The screen shot below is zoomed in on the STL view and shows the Z position being slightly below the top of the material. In the Program Zero menu I clicked on the top left corner and set the Z position to Zero. Why is it then below the top of the stock?

The screen shot below shows how I added 2mm around X and Y for the cutter to have room to work, and the 1.6mm at the top because the board is 19mm thick and the STL is only 17.4mm thick. Do I need to do this differently?

Steve,did you reset the Program Zero after you adjusted the stock thickness? That is the only thing I can think of to explain. Any time you adjust stock size, you need to reset Program Zero, and Max Depth if you have it set to a particular value. Any supports you have added will rebuild though.


You nailed it, I had tweaked the stock thickness after adjusting the Zero and did not go back to set the zero after that. Slicing the Rambone SL into three sections results in the zero for some of the STL sections being in odd places. Once I got the stock zero to the top, and upper left corner, things were fine. I cut the three sections out of pine, its cheap while I am learning, and with some sanding and gluing I should have a light duty slingshot, see pic’s below.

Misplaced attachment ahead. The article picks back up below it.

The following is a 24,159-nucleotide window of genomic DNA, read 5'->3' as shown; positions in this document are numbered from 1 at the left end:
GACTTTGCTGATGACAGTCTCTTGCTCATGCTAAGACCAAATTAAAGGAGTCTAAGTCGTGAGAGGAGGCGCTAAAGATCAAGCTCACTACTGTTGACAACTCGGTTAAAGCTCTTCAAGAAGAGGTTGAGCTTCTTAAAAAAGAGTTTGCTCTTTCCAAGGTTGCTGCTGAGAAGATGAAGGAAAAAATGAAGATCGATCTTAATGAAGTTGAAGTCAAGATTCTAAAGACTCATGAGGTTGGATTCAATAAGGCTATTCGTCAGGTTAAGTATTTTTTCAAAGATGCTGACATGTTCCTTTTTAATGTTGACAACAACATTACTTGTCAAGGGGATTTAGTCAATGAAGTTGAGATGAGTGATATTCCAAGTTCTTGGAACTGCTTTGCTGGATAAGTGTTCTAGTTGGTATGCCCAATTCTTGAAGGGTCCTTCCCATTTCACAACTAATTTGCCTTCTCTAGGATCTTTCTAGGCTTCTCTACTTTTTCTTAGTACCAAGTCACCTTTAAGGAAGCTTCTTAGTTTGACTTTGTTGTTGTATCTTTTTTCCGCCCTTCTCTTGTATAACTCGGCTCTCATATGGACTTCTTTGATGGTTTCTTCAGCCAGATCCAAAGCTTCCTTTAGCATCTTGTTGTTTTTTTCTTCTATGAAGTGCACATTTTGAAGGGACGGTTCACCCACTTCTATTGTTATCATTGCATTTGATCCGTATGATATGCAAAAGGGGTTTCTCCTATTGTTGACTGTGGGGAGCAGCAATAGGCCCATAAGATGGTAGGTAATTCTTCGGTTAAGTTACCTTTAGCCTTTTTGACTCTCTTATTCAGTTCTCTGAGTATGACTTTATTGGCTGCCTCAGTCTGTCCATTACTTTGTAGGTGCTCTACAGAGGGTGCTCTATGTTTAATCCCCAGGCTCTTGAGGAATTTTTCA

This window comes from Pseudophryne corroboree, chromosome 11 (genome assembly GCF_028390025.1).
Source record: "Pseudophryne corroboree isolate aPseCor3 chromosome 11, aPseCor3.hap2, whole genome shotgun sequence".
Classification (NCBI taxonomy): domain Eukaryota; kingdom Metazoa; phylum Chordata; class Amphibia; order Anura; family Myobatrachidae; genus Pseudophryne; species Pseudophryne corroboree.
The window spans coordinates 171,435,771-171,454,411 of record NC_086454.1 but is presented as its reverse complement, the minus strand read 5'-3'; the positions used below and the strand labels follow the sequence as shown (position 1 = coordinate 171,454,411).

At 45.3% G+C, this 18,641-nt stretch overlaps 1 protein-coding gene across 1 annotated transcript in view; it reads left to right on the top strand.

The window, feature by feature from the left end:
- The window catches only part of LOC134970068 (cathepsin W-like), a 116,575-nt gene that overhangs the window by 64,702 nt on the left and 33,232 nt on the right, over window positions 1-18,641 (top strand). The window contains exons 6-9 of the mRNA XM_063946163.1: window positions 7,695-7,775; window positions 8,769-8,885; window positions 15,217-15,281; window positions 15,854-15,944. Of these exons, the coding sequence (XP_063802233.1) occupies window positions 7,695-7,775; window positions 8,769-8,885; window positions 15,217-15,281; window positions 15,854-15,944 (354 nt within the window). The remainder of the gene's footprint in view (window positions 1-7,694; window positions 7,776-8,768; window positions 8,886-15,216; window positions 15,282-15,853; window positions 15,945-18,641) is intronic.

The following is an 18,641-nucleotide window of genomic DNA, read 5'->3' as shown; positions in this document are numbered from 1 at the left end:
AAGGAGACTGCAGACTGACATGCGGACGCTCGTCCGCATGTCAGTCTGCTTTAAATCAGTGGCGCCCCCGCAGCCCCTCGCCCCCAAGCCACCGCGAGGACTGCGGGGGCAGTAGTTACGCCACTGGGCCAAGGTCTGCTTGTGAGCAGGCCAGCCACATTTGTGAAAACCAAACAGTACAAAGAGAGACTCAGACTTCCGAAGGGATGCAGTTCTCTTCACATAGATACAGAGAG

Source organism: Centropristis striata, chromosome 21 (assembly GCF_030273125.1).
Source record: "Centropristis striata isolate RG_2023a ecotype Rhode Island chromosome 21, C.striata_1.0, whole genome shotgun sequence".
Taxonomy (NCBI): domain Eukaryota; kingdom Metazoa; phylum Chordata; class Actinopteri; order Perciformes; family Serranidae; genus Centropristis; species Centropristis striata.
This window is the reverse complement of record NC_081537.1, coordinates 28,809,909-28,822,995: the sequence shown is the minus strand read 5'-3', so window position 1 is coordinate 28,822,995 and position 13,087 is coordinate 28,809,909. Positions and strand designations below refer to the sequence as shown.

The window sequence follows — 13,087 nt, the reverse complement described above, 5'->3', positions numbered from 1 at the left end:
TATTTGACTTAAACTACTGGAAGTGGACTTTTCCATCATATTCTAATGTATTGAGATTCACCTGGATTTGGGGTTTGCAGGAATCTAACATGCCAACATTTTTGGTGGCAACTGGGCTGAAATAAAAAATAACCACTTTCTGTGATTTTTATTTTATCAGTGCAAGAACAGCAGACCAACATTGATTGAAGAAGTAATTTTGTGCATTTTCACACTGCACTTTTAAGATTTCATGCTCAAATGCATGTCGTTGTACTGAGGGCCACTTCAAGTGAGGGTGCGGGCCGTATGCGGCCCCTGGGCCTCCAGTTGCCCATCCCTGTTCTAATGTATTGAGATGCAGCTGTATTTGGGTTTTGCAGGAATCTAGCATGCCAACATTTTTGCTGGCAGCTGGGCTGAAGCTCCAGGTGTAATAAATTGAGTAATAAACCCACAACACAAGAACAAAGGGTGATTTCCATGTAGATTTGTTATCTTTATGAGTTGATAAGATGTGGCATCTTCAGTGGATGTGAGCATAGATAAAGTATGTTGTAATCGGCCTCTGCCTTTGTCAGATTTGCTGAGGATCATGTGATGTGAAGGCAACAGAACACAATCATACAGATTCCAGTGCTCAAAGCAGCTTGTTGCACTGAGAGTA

Another question, what exactly does the number in the Z-position box in the program zero box represent? I kept wanting it to read zero to represent the top of the stock, but that does not look like what it is. The zero on the STL slice is in the upper right hand corner, see screen shot below, and I am wondering if the number in the Z box is the difference between the top of the stock and the zero point of the STL?? Anyway, just clicking on the left side box in the top of the Program zero window makes everything work out, it just leaves me with a number in the Z box, highlighted in the screen shot below, that I do not yet understand.

Thank you so much for your help with this. We have a very happy Nomad camper up here in the Northwest… :smile:

Steve, that’s looking good! I don’t know what the number in the Z box means. I’d think it was an offset from the geometry zero to the Program Zero but from your earlier screenshots that does not seem to be the case here. I’ve never done a sliced job so I can’t speak to that. I either use the “top of stock” click box or Set to Geometry Zero when I’ve exported an STL with a specific origin (usually to coordinate with other machining processes). And you’re welcome. MeshCAM is not always intuitive, and it would be nice for more things to be associative (like the Program Zero following the stock corner when you readjust the stock) but it is consistent in behavior which is the most important feature.

You might try reloading the slice and setting up the stock, and then click on Set to Geometry Zero and see what the X Y Z readouts say, then click on the pictures to reset to the stock corner and see what the readouts say then and compare.